Wednesday, June 29, 2016

To Fund The Autumnal City


Over at Indiegogo, Kenneth James is raising money to fund the journals of Samuel R. Delany. Chip is not only one of the most significant writers of modern science fiction, second in his influence only to Robert A. Heinlein, and he had the rare good fortune of being recognized as an important writer at a very early age. So his papers have been carefully conserved.

In all, there will be at least five volumes. Volume one, In Search of Silence, is already complete and will be published by Wesleyan University Press at the end of the year. It cover's Delany's teenage years through the end of the Sixties,when he established himself as an important writer. Volume two, Autumnal City, covers the Seventies, the era of Dahlgren, Trouble on Titan, and Tales of Nevèrÿon.

If you're feeling like a patron of the literary arts, you could scarcely sink your money into a more worthy cause. Also, these are books I want to read.

You can find the Indiegogo page, with tons and tons of info, here.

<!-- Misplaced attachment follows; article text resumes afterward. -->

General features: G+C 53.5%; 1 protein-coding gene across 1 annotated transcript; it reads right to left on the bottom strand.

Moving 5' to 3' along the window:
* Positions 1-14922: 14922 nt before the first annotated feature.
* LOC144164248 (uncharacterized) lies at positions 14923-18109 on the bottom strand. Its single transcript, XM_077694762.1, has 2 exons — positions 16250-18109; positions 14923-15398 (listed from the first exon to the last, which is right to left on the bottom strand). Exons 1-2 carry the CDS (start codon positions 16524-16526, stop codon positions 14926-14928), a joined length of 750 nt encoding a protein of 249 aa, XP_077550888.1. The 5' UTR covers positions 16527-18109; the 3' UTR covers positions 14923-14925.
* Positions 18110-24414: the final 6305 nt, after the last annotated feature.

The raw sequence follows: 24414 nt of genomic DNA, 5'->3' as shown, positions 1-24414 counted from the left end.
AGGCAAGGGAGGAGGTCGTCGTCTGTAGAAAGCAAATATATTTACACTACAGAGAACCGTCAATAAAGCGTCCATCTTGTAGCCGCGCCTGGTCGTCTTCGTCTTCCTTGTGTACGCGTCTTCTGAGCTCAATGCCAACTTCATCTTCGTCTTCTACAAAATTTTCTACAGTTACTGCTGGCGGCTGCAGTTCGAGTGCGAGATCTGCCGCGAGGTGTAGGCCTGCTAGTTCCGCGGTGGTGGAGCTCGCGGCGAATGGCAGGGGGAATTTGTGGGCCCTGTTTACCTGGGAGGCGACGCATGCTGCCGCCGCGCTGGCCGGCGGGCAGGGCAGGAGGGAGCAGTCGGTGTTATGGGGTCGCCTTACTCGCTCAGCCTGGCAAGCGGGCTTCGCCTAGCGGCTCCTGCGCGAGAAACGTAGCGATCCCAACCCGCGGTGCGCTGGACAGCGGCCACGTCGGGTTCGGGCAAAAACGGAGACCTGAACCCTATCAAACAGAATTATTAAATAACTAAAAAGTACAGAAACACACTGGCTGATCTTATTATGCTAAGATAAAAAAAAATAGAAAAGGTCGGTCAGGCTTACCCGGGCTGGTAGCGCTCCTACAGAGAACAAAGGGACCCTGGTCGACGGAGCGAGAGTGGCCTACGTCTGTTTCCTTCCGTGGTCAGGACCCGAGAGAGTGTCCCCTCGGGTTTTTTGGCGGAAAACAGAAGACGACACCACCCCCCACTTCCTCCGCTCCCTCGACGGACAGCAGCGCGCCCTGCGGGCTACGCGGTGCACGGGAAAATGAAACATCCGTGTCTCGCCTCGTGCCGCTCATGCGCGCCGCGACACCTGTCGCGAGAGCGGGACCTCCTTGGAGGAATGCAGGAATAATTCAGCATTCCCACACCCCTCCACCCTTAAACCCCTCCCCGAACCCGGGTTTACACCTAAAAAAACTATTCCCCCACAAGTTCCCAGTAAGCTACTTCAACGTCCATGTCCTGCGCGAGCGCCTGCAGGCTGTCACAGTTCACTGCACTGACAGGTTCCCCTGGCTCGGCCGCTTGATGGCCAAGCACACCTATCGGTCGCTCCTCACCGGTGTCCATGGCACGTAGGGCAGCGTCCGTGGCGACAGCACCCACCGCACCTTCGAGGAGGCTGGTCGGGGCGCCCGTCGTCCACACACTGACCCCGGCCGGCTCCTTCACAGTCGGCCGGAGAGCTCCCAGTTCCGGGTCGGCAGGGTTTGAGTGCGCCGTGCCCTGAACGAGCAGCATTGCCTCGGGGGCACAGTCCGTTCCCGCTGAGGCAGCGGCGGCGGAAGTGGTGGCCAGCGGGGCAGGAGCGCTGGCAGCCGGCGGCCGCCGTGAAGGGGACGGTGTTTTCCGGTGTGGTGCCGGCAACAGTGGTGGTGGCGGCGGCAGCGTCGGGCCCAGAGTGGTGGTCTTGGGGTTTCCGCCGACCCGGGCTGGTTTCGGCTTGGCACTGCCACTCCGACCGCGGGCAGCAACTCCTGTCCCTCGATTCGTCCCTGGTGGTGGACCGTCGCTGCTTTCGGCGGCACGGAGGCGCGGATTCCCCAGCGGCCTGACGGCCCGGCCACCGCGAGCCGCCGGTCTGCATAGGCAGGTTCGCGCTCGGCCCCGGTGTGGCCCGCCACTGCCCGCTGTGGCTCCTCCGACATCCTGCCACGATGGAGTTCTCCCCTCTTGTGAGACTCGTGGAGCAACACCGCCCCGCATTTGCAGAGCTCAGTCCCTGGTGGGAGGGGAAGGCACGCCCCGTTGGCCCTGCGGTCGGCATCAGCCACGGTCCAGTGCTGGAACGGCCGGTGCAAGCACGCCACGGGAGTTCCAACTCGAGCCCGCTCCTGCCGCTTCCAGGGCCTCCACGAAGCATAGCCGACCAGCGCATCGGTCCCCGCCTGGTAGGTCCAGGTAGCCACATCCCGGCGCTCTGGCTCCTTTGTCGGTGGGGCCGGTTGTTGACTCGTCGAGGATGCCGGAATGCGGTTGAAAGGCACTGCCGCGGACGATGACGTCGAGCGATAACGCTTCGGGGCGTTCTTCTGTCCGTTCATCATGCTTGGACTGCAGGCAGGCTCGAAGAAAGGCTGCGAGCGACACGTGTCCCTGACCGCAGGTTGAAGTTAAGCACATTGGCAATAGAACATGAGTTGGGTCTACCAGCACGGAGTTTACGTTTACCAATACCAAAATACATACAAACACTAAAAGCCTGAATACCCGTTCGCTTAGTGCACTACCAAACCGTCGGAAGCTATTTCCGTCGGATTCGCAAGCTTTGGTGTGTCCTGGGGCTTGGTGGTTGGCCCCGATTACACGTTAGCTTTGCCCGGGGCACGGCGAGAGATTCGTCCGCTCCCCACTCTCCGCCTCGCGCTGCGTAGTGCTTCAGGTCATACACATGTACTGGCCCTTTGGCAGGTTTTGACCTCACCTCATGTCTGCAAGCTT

Tuesday, June 28, 2016

Good News For Everyone Who Happens To Be Me!


I got a starred review from Publishers Weekly! Or, rather, my upcoming Tachyon Publications collection Not So Much, Said the Cat got a starred review.

For a writer, this is a big deal, so I'm extremely happy about it.

Here it is in its entirety:

 Multiple Hugo Award–winner Swanwick (Chasing the Phoenix) returns with this superb collection of stories published between 2008 and 2014. Ranging across the various subgenres of fantasy and science fiction, the volume includes the Hugo-winning “From Babel’s Fall’n Glory We Fled...,” in which a space suit AI narrates how its owner escaped from a conquered alien metropolis with a burden of incalculable value. Other stories of note are “The Man in Grey,” whose title character is one of reality’s stage managers, in charge of making sure that the props and sets are in place for the 50,000 people who really exist in our universe, all others being mere illusion; “Tawny Petticoats,” in which swindlers Darger and Surplus are taken in by the dauntingly beautiful title character; and “The She-Wolf’s Hidden Grin,” in which two poor little rich girls living on a grim colonial world discover their true alien heritage. Each of these 17 stories is a gem, beautifully written, expertly plotted, with brilliantly developed characters. This is as good as short speculative fiction gets.